“Local transition plans are also about cultural change”

Take-aways from Energy Cities' Forum sessions on Future-proof governance



Valentin Salperwyck

Publication date

May 5, 2022

Energy Cities’ Hub “Future-proof local governance” aims to rethink the governance of transition strategies by setting up long-term local partnerships and trying out new participatory processes to transform local ecosystems.

Let’s take a look back at the insightful discussions around this needed future-proof local governance that happened at Energy Cities’ 2022 Forum in Brussels!

A lot of speakers shared their views on this crucial governance question, each one at their own level: as mayors and elected representatives, technical experts, European Union officials, knowledge organisations or NGOs. They all agreed on the fact that we have to undertake a systemic and radical change in the way we consider local governance, in order to successfully implement transition plans.

“Local transition plans are also about cultural change”.

Mohamed Ridouani, Mayor of Leuven (Belgium)

One aspect of this necessary cultural change is the transfer of power to the local level, or to the level which is the most relevant to act. For example, the municipality of Leuven in Belgium transferred a part of its power to the Leuven 2030 initiative, in charge of the participatory local transition programme, allowing the consortium of politicians, citizens, knowledge institutes and associations not to be impeded in the policy-design and implementation process. This approach is also shared by the city of Dunkirk in France, and Viladecans, in Spain. Both cities invited all the local stakeholders to be involved in the transition plans. In Dunkirk for example, the city built a partnership with industries that have high needs in terms of heating, universities, citizens and local authorities. This partnership resulted in a 3-year plan to decarbonise local industries.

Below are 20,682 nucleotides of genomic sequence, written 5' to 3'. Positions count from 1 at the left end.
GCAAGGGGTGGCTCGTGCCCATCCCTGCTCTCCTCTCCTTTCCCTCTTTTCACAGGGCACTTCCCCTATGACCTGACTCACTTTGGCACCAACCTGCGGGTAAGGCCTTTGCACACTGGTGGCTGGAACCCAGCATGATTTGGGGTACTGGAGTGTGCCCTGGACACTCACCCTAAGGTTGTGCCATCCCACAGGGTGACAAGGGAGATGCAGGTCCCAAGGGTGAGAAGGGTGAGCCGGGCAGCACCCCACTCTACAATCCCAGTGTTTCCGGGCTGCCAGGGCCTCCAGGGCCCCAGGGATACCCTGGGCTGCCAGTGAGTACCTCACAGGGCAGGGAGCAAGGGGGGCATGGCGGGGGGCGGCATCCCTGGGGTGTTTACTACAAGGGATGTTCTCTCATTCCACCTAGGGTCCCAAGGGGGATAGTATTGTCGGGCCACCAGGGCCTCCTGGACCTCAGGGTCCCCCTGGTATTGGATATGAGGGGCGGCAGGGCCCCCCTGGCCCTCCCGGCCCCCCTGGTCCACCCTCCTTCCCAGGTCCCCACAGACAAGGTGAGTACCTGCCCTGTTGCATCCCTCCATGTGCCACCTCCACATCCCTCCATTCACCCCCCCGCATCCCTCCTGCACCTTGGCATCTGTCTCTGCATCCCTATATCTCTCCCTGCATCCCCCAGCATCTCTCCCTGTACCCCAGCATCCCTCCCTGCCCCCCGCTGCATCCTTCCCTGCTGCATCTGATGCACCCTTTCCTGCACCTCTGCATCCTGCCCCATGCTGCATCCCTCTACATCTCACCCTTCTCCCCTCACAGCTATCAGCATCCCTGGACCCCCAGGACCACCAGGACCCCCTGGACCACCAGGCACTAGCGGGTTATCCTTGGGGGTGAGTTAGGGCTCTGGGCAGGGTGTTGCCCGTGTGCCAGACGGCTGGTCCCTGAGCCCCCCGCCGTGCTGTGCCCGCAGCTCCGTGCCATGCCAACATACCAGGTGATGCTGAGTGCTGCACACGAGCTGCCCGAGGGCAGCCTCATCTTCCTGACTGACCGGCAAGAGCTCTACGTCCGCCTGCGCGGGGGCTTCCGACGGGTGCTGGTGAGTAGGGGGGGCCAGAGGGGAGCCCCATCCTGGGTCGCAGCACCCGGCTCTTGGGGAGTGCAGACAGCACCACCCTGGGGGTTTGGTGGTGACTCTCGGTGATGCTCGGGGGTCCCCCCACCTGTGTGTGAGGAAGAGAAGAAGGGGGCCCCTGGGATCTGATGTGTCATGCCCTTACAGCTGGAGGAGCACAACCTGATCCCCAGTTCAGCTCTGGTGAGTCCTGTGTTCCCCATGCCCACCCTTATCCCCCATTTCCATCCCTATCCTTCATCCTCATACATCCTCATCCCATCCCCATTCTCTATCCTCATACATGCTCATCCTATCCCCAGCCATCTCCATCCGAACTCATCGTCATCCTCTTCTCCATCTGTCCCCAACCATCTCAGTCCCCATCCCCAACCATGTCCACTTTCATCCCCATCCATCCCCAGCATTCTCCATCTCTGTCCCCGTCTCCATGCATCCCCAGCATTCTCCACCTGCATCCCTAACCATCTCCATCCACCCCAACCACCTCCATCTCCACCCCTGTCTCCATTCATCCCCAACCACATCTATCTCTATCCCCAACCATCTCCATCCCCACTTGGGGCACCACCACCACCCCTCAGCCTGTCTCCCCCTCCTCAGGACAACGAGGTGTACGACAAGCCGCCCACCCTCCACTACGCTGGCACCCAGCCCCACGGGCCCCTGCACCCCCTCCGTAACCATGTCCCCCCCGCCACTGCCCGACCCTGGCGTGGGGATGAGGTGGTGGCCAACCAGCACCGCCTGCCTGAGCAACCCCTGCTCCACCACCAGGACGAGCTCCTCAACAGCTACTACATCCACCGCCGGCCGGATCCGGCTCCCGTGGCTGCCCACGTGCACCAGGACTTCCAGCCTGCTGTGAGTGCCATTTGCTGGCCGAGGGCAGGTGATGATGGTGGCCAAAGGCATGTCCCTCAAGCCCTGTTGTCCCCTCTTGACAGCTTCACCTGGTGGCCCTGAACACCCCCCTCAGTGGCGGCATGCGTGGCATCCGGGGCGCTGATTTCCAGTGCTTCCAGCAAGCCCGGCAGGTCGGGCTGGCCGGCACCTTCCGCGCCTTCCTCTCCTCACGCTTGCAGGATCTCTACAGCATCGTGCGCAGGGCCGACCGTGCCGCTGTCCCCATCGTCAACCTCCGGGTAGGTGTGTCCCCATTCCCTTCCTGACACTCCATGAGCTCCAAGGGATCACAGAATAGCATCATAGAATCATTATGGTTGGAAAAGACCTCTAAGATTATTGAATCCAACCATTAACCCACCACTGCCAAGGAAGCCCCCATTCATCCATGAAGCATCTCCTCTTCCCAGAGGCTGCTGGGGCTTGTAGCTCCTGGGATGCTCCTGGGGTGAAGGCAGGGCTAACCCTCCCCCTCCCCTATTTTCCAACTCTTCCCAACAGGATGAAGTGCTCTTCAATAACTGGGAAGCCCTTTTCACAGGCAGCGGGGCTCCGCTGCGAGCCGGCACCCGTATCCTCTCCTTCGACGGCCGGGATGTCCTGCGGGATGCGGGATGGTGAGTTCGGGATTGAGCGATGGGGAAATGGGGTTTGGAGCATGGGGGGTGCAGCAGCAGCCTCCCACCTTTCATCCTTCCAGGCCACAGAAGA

If it is clear that governance at local level is already reinventing itself, support from higher levels of governance is equally necessary for a better implementation of transition plans.

“Local governments must have the possibility to adjust unhelpful governance structures and set the agenda for national and EU bodies to change regulation”.

Collectively-formulated statement, session “Systemic Changes in Governance – what do cities need to really do for being climate neutral?”, Energy Cities’ 2022 Forum.

This collectively-formulated statement expresses that governance must shift at a upper level to foster bottom-up approaches. Both delegations from Vienna and Dijon highlighted the importance of European programmes to fund local actions. Indeed, the implementation of EU-funded projects is simply impossible without cities, as reminded Nordmunds Pope from the European Commission’s DG REGIO.

“Transition projects need to be spoken out and grasped locally to ensure their success”.

Nordmunds Popens, European Commission’s Directorate-General for Regional Cohesion (DG REGIO)

To ensure that transition projects be participative and community-driven, they should be rooted in democratic principles. Thus “We need to go where the citizens are, not the opposite” as Allen Coliban, Mayor of Brasov (Romania) said, insisting namely on the fact that the opposition that cities sometimes face during the design and implementation of transition plans is fruitful if they allow each citizen to be heard. By building trust between citizens and local political leaders through dialogue, debates, assemblies, participatory budgets, this renewed governance can be suited to meet the climate challenges.

Learn more:

Energy Cities’ Hub “Future-proof local governance”

Energy Cities’ Forum 2022 held on 21-22 April in Brussels.